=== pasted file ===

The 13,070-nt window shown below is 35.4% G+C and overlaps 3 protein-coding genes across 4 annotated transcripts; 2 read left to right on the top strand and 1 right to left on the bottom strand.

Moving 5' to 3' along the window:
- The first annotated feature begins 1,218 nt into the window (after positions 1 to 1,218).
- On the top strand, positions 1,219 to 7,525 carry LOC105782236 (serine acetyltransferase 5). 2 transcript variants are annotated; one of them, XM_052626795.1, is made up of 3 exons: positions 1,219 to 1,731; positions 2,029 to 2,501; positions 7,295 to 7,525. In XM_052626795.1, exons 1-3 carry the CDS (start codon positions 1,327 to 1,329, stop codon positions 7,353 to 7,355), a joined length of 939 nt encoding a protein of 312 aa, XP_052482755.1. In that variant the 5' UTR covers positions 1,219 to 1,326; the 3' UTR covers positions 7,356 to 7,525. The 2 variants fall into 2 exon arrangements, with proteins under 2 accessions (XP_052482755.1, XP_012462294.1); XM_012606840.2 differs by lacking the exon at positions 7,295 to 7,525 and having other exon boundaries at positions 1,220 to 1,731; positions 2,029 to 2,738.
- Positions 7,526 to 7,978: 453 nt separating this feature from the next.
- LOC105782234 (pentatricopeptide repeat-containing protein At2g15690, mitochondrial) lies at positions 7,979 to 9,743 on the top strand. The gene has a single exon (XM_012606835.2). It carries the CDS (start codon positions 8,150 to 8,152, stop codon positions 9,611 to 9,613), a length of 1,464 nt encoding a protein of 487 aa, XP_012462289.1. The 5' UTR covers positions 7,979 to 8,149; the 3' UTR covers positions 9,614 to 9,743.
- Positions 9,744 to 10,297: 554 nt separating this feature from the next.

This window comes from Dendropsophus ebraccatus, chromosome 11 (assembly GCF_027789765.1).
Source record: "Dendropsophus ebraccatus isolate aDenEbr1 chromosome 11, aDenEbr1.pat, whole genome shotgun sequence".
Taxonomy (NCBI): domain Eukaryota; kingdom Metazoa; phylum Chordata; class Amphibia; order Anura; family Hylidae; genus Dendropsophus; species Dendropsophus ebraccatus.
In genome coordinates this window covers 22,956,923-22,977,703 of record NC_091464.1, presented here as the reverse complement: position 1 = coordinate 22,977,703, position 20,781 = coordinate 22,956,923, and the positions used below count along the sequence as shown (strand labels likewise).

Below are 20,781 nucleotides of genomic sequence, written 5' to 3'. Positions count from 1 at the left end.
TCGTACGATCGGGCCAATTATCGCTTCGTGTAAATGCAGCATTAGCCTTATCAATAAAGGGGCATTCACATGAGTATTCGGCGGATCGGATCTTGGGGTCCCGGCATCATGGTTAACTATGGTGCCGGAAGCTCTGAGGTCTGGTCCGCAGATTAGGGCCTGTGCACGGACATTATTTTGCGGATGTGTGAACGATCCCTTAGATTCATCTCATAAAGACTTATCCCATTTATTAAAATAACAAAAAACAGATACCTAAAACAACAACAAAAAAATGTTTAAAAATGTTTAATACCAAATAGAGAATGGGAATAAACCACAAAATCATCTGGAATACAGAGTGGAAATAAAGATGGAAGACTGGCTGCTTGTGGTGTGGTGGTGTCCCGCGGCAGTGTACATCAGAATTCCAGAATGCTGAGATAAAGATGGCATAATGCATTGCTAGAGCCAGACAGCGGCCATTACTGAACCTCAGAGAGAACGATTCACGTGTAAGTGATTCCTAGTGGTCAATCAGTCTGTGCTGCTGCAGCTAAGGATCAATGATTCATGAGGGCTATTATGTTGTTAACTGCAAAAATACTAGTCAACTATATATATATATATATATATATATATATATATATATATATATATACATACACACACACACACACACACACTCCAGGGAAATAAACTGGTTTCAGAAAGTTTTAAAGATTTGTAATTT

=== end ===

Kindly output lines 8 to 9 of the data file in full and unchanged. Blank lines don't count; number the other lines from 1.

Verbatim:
This window comes from Dendropsophus ebraccatus, chromosome 11 (assembly GCF_027789765.1).
Source record: "Dendropsophus ebraccatus isolate aDenEbr1 chromosome 11, aDenEbr1.pat, whole genome shotgun sequence".